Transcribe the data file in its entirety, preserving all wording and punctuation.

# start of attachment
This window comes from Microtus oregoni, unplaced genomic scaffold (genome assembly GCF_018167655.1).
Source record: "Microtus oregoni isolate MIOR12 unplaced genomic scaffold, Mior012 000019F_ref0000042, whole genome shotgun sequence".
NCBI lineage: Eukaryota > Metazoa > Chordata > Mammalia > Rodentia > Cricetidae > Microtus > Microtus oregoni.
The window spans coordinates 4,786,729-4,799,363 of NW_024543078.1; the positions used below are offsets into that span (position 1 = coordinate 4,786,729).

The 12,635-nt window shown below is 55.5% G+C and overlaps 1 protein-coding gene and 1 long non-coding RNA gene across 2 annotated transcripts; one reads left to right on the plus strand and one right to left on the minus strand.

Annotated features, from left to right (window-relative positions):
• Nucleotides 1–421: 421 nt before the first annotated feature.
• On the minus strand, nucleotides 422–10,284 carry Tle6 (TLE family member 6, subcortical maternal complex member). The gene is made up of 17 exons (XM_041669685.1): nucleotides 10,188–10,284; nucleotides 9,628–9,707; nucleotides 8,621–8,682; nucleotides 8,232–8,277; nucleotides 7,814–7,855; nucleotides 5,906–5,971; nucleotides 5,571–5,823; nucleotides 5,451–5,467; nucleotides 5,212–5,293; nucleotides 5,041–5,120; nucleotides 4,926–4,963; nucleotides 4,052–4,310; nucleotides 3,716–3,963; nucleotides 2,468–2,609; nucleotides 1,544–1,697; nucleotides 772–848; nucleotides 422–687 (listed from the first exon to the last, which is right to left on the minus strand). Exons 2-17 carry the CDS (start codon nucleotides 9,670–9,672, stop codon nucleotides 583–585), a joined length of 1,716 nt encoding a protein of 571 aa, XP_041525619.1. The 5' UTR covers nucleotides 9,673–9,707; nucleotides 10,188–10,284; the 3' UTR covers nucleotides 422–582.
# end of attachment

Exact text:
This window comes from Microtus oregoni, unplaced genomic scaffold (genome assembly GCF_018167655.1).
Source record: "Microtus oregoni isolate MIOR12 unplaced genomic scaffold, Mior012 000019F_ref0000042, whole genome shotgun sequence".
NCBI lineage: Eukaryota > Metazoa > Chordata > Mammalia > Rodentia > Cricetidae > Microtus > Microtus oregoni.
The window spans coordinates 4,786,729-4,799,363 of NW_024543078.1; the positions used below are offsets into that span (position 1 = coordinate 4,786,729).

The 12,635-nt window shown below is 55.5% G+C and overlaps 1 protein-coding gene and 1 long non-coding RNA gene across 2 annotated transcripts; one reads left to right on the plus strand and one right to left on the minus strand.

Annotated features, from left to right (window-relative positions):
• Nucleotides 1–421: 421 nt before the first annotated feature.
• On the minus strand, nucleotides 422–10,284 carry Tle6 (TLE family member 6, subcortical maternal complex member). The gene is made up of 17 exons (XM_041669685.1): nucleotides 10,188–10,284; nucleotides 9,628–9,707; nucleotides 8,621–8,682; nucleotides 8,232–8,277; nucleotides 7,814–7,855; nucleotides 5,906–5,971; nucleotides 5,571–5,823; nucleotides 5,451–5,467; nucleotides 5,212–5,293; nucleotides 5,041–5,120; nucleotides 4,926–4,963; nucleotides 4,052–4,310; nucleotides 3,716–3,963; nucleotides 2,468–2,609; nucleotides 1,544–1,697; nucleotides 772–848; nucleotides 422–687 (listed from the first exon to the last, which is right to left on the minus strand). Exons 2-17 carry the CDS (start codon nucleotides 9,670–9,672, stop codon nucleotides 583–585), a joined length of 1,716 nt encoding a protein of 571 aa, XP_041525619.1. The 5' UTR covers nucleotides 9,673–9,707; nucleotides 10,188–10,284; the 3' UTR covers nucleotides 422–582.